The End of the Working Class Male?

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Some time in 2010, women became the majority of the workforce for the first time in U.S. history. Most managers are now women too. And of the 15 job categories projected to show the most growth in the U.S., 12 are occupied primarily by women. Is today’s postindustrial society simply better suited to women?

That’s the question asked by author Hanna Rosin in her book “The End of Men and the Rise of Women.” The book isn’t new, it came out in 2010, but the debate around it continues to this day, and I thought I would share some of Rosin’s hypothesis.

“The U.S. economy is becoming a traveling sisterhood,” opines Rosin, who is also senior editor at The Atlantic, and wrote a cover story by the same name as the book. ”The working class, which has long defined our notions of masculinity, is slowly turning into a matriarchy, with men increasingly absent from the home and women making all the decisions.”

“The working class, which has long defined our notions of masculinity, is slowly turning into a matriarchy, with men increasingly absent from the home and women making all the decisions.”

Rosin writes that three-quarters of the eight million jobs lost in this most recent recession were lost by men, and most of those jobs aren’t coming back in the the worst-hit, heavily male industries such as construction, manufacturing, and high finance.

Here are some numbers from the Bureau of Labor Statistics Rosin uses to further make her points:

  • Women now hold 51.4 percent of managerial and professional jobs—up from 26.1 percent in 1980.
  • Women make up 54 percent of all accountants and hold about half of all banking and insurance jobs.
  • One-third of America’s physicians are now women,
  • Women comprise 45 percent of associates in law firms.
  • Women now earn almost 60 percent of all bachelor’s degrees, 60 percent of master’s degrees, about half of all law and medical degrees, and 42 percent of all M.B.A.s.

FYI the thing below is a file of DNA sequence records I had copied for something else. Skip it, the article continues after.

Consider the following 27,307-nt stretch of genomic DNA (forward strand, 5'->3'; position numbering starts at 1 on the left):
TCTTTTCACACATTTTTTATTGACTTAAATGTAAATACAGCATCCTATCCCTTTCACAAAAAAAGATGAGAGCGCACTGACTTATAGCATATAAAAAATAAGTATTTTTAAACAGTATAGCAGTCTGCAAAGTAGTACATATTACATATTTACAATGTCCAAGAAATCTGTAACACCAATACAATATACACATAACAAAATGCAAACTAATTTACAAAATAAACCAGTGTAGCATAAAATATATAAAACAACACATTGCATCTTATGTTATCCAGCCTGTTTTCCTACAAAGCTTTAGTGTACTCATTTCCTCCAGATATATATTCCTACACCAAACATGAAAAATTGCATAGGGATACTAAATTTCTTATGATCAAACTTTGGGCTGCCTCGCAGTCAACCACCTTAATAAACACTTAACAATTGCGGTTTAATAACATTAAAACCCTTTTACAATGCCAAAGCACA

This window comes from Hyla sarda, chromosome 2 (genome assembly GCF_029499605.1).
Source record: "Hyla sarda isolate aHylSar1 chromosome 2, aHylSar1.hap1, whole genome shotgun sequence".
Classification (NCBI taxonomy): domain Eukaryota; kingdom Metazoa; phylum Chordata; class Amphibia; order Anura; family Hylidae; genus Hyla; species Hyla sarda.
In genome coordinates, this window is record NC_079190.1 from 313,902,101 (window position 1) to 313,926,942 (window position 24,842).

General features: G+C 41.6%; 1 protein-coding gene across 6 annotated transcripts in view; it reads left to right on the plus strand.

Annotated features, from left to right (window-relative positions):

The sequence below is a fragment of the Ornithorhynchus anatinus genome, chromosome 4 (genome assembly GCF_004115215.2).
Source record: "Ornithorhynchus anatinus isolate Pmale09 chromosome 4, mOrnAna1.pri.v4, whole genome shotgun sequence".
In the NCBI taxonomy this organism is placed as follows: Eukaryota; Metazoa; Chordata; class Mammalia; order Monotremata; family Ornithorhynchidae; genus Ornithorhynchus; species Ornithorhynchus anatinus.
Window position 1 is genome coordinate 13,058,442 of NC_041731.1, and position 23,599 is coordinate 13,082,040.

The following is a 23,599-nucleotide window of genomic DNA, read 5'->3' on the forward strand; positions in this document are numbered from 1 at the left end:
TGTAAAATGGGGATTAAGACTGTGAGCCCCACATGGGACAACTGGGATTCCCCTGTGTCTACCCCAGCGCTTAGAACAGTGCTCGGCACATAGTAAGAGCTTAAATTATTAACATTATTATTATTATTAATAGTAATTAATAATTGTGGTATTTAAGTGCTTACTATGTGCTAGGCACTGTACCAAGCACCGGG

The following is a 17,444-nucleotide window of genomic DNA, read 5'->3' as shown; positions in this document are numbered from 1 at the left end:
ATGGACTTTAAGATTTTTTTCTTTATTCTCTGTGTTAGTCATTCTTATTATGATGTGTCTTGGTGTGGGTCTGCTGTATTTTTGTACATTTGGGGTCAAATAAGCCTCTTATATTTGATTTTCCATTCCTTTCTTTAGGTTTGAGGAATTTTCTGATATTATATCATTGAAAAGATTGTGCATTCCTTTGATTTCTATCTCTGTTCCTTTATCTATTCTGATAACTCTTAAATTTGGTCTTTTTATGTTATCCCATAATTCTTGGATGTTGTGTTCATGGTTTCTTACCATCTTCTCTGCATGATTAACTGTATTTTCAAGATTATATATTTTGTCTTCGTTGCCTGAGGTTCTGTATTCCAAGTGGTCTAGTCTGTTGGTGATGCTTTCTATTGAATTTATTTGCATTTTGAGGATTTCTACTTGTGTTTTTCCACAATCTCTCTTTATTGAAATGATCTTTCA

• In 1950, roughly one in 20 men of prime working age was not working; today that ratio is about one in five, the highest ever recorded.

“The postindustrial economy is indifferent to men’s size and strength,” writes Rosin. “The attributes that are most valuable today—social intelligence, open communication, the ability to sit still and focus—are, at a minimum, not predominantly male. In fact, the opposite may be true.”

“The attributes that are most valuable today—social intelligence, open communication, the ability to sit still and focus—are, at a minimum, not predominantly male.”

Rosin’s core observations are supported by data and the use of some broad demographic trends that have been going on in the U.S. for some time; women are making economic progress and men are experiencing economic decline. Women are becoming better educated. Women are making up a larger percentage of the professions. Women are moving into some job areas that used to be considered “men’s work.”

However, it’s a bit of a leap to go from these economic shifts – be they cyclical or permanent – to  ”the end of men.”

Earlier this year Rosin gave an interview to Der Spiegel, sort of the TIME magazine of Germany, as her book was being published in German for the first time. Since several years had passed since her book was published in this country, you could say the German interview is a post script of sorts.

Der Spiegel: You write that recent developments in the American economy have hit men harder than women, because women have reacted more flexibly to the changed demands of the job market. Can you back up that theory?

Rosin: It’s not necessarily that the rise of women is causing the end of men — it’s more the other way around. An increasing number of men are failing during their education, losing their jobs and then not managing to get back on their feet, so women have had to step in. The driving force here isn’t feminist conviction, it’s economic necessity. … That brings about the societal tensions I’ve just described: men who are the head of the family, but unemployed, and women who are the family breadwinner, but not by choice.”

source- http://staffingtalk.com/the-end-of-the-working-class-male/#sthash.4z85b9XB.dpuf

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